Spin-heavy sides square off in all-Asian semifinal
by Asher Wilson

Scorecard:Sri Lanka v Pakistan
Event:ICC World Twenty20 2012/13

DateLine: 4th October 2012


Pakistan vs Sri Lanka
1st Semi Final
ICC World T20 2012
Match Preview


Pakistan is making its fourth consecutive semifinal appearance in World T20 events whereas Sri Lanka has played the finals of three T20 World cups in last five years. Who'll triumph? It will be a battle of attrition between the two sides who had met in the final of the 2009 edition of the tournament in England where Pakistan emerged victorious. The scene is entirely different this time around as Mohammed Hafeez and his boys will be facing a formidable Sri Lankan outfit in their own backyard.


After a turbulent couple of days when at different points, 3 teams hoped for a emifinal spot, and another went out after two super overs, we have the deserving four in the semifinals. While South Africa was knocking out India, a legion of Sri Lankan fans roared in support - perhaps aware of the mental edge India have had off late over their most familiar opponents. Come today however, Pakistan can expect far less generosity from the home fans. Their confidence is on a high after the big win over Australia, a supremely talented Pakistan will come out all guns blazing against hosts Sri Lanka in the first semi-final of the ICC World Twenty20 today.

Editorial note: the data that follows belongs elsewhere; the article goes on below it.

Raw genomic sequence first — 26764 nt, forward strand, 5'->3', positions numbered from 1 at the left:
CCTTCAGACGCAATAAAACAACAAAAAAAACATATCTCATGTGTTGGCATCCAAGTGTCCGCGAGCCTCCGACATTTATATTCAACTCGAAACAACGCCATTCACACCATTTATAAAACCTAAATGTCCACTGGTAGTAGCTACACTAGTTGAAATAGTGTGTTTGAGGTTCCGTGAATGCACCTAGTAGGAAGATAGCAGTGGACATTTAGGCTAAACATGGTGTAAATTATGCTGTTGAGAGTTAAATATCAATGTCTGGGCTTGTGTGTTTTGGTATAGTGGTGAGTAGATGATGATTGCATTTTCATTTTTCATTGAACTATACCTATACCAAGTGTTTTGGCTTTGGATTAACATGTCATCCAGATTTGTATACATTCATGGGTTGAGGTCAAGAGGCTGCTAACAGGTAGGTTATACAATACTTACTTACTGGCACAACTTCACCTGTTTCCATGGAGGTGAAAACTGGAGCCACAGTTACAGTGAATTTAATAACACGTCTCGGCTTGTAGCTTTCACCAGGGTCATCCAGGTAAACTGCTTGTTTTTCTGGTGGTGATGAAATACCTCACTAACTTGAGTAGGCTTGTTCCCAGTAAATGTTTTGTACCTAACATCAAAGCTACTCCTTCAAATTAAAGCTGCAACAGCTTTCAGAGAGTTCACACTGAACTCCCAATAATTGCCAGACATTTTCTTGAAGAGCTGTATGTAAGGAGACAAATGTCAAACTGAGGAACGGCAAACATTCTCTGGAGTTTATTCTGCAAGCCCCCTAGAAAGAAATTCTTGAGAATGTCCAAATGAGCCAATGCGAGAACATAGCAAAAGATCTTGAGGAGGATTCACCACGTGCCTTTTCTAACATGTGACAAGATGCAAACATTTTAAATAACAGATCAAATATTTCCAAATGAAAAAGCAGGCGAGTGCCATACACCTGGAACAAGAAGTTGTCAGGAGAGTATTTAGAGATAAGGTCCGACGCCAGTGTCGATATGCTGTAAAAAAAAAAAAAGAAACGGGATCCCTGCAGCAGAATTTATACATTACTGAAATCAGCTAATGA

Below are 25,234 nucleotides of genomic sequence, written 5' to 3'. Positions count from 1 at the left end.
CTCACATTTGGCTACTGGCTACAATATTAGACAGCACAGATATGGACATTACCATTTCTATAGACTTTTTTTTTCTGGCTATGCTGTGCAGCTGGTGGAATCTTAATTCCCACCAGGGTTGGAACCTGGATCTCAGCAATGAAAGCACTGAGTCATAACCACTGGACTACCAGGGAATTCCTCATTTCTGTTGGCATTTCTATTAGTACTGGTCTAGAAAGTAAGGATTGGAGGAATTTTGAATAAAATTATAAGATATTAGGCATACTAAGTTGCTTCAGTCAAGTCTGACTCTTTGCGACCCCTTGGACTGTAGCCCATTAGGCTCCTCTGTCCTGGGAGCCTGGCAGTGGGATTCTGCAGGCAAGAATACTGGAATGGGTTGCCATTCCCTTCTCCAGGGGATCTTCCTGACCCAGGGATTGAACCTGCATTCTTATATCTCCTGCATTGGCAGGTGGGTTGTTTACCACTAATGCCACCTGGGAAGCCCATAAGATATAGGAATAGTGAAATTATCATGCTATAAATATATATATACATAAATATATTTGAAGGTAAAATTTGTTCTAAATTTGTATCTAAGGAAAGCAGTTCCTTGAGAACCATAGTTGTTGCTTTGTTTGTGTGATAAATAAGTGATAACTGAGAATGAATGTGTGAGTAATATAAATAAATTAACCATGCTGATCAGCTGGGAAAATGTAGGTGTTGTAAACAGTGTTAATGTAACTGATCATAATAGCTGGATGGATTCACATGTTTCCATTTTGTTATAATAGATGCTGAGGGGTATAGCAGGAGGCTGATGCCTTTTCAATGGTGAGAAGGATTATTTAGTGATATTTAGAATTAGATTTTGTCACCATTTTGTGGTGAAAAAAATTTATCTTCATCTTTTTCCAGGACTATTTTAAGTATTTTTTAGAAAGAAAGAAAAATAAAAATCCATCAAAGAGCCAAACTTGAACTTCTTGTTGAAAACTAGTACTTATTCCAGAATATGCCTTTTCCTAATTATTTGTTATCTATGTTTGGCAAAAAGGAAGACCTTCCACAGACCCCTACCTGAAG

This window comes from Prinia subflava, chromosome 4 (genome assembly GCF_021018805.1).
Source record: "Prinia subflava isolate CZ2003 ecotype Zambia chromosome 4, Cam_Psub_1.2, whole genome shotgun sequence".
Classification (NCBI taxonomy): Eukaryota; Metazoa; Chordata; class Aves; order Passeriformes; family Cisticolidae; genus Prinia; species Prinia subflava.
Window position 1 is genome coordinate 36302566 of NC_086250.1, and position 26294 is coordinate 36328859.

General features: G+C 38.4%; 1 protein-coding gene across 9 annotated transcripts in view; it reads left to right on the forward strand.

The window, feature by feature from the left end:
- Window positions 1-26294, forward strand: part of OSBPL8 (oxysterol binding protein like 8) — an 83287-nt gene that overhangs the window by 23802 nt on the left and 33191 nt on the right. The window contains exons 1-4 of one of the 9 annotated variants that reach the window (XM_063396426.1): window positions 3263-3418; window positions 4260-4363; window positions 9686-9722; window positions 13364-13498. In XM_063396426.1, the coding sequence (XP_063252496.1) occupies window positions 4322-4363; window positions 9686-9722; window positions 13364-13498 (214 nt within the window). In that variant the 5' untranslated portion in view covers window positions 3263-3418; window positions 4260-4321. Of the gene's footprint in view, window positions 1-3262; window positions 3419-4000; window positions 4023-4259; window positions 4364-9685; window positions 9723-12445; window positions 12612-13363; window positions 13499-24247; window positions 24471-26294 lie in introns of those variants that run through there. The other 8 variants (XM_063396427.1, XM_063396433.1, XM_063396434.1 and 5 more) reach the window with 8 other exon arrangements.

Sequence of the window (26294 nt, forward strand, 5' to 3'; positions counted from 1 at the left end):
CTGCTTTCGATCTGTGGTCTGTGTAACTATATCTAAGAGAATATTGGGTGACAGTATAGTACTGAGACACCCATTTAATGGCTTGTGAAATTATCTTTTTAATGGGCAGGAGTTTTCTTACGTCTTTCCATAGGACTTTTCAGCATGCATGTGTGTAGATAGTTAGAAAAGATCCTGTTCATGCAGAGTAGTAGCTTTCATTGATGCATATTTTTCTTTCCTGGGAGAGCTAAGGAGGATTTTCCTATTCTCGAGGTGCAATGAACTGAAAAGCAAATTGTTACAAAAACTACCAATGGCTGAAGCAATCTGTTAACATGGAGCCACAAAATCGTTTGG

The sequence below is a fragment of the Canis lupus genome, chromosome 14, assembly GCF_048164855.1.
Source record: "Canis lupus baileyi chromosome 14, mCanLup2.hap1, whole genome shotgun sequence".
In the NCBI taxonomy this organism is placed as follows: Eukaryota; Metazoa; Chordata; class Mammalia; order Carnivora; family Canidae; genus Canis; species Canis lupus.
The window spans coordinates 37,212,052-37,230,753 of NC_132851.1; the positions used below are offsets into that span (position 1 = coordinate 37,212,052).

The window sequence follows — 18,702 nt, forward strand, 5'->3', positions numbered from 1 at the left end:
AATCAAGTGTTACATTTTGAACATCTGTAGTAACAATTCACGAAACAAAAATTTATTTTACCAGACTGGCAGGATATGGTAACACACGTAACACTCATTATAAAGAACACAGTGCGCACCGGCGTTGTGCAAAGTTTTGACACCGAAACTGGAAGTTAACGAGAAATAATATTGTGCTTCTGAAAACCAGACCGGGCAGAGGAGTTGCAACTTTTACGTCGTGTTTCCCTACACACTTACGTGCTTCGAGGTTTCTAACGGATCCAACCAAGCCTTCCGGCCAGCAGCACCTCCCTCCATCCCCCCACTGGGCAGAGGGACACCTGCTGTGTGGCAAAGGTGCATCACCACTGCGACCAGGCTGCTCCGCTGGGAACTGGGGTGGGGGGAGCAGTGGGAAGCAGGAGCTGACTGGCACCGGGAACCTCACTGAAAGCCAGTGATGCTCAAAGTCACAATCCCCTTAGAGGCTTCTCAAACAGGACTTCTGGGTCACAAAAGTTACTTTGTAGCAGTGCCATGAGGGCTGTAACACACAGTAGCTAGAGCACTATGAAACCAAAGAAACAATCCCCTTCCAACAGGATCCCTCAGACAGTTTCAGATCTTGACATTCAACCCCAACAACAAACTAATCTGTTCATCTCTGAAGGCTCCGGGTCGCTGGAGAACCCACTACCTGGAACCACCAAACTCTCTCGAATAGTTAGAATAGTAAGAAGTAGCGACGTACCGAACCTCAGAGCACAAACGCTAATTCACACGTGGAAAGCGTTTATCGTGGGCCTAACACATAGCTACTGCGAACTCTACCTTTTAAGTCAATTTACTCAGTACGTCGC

The biggest strength in Pakistan's squad is lack of stage-fright. In the knockout stages, Pakistan is always a side you don't want to face. Having scraped through the initial bouts, the chilling efficacy with which they dismantled the hitherto dominant Australia (Shane Watson and all) clearly foretells the 'greenshirts' are ready for a fight. Their spin-heavy attack has the variety and skills for these pitches. Ajmal, Hafeez and Afridi each bring a new dimension to the attack and young Raza Hasan has been their trump card. Umar Gul found his death-overs touch in the last match as well.